Work on "Introspection" took place throughout the winter of 1967-1968 whilst The End fulfilled commitments in Spain. Although progress was relatively slow, it nearly ended prematurely. Colin Giffin recalls, "One night at Olympic Studios I was taken seriously ill and was rushed to Epsom Hospital with acute kidney stone complications. The rumour mill started that one of The Rolling Stones was in the hospital and I remember nurses looking around the curtains of the bed to see which member of the Stones had been admitted to the hospital!"
After diagnosis Giffin was discharged from hospital and work duly continued on the album, with various members of the Rolling Stones family offering encouragement. "Our producer, Jimmy Miller was very helpful and would drop into sessions to offer his advice," remembers Bill Wyman. "Glyn Johns liked what we had done and came in to mix the album."
The material on "Introspection" mirrored the psychedelic style explored by The Rolling Stones on "Their Satanic Majesties Request" and contained many fine compositions. Indeed, material such as "Under The Rainbow", "Cardboard Watch" and the two parts of "Introspection" stand up well alongside material produced by The End's better-known musical compatriots.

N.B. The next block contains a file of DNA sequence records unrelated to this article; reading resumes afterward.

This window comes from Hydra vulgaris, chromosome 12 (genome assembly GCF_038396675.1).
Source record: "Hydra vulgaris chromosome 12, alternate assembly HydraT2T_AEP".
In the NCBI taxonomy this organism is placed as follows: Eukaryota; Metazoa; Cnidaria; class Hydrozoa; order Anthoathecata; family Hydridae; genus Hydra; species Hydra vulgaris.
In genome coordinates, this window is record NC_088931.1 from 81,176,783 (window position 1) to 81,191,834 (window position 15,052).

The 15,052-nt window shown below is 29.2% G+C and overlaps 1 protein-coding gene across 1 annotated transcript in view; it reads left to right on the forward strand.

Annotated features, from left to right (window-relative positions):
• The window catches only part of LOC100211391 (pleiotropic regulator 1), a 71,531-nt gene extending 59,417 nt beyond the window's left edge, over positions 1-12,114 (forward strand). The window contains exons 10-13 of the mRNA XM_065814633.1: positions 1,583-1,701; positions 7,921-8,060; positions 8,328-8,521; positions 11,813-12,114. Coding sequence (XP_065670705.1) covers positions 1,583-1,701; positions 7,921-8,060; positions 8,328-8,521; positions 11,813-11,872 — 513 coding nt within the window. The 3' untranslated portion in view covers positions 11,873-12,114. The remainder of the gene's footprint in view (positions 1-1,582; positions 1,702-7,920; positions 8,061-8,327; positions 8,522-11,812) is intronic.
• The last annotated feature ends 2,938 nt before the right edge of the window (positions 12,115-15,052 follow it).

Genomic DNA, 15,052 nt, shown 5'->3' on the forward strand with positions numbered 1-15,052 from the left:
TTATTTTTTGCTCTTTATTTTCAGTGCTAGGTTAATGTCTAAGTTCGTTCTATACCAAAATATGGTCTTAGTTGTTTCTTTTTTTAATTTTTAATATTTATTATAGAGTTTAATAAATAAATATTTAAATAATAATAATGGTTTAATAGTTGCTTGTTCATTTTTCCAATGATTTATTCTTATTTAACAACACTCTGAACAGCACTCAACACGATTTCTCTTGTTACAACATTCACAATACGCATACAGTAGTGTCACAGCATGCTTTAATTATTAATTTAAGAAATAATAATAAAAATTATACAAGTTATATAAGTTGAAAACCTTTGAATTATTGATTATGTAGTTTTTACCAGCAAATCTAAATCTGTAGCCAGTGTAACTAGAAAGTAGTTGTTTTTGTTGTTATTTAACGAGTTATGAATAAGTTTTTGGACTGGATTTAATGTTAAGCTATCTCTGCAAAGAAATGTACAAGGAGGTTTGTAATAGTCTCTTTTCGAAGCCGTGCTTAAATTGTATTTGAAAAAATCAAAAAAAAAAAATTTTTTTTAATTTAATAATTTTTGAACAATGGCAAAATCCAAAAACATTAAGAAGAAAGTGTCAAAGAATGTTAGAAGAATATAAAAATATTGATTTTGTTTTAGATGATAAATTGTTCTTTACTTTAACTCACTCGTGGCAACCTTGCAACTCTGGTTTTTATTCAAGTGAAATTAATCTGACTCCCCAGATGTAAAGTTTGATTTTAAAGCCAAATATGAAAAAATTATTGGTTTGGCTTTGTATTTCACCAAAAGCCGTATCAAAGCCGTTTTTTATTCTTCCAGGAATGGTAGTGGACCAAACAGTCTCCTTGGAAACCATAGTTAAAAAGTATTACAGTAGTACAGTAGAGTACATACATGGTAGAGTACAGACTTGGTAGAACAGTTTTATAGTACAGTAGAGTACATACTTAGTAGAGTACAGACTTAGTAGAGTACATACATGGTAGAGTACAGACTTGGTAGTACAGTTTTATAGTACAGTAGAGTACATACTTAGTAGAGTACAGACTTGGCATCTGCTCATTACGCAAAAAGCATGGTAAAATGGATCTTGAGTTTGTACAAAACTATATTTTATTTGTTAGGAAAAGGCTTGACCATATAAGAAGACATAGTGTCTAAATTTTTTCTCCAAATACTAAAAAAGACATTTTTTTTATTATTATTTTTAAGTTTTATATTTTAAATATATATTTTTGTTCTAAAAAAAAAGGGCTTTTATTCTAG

The Wyman penned "Shades Of Orange" b/w "Loving, Sacred Loving" was the first product of nearly nine months studio work and was released as Decca F22750 in March 1968 to generally good reviews.
It was at the final production stage that the decision was made to include some humorous dialogue by bill Wyman's gardener, George Kenset. Bill explains, "George was my gardener, but he had worked with my father on building sites for years. He was a mate of my dad's from Sydenham and we took him into the studio once for a laugh, because he was a wealth of amazing and hilarious stories. We took him up to Decca Studios in West Hampstead one night and got him to tell his life story in about an hour. We thought it would be fun to use a couple of clips from that tape between the tracks on the album. I've still got all of that session on tape at home!"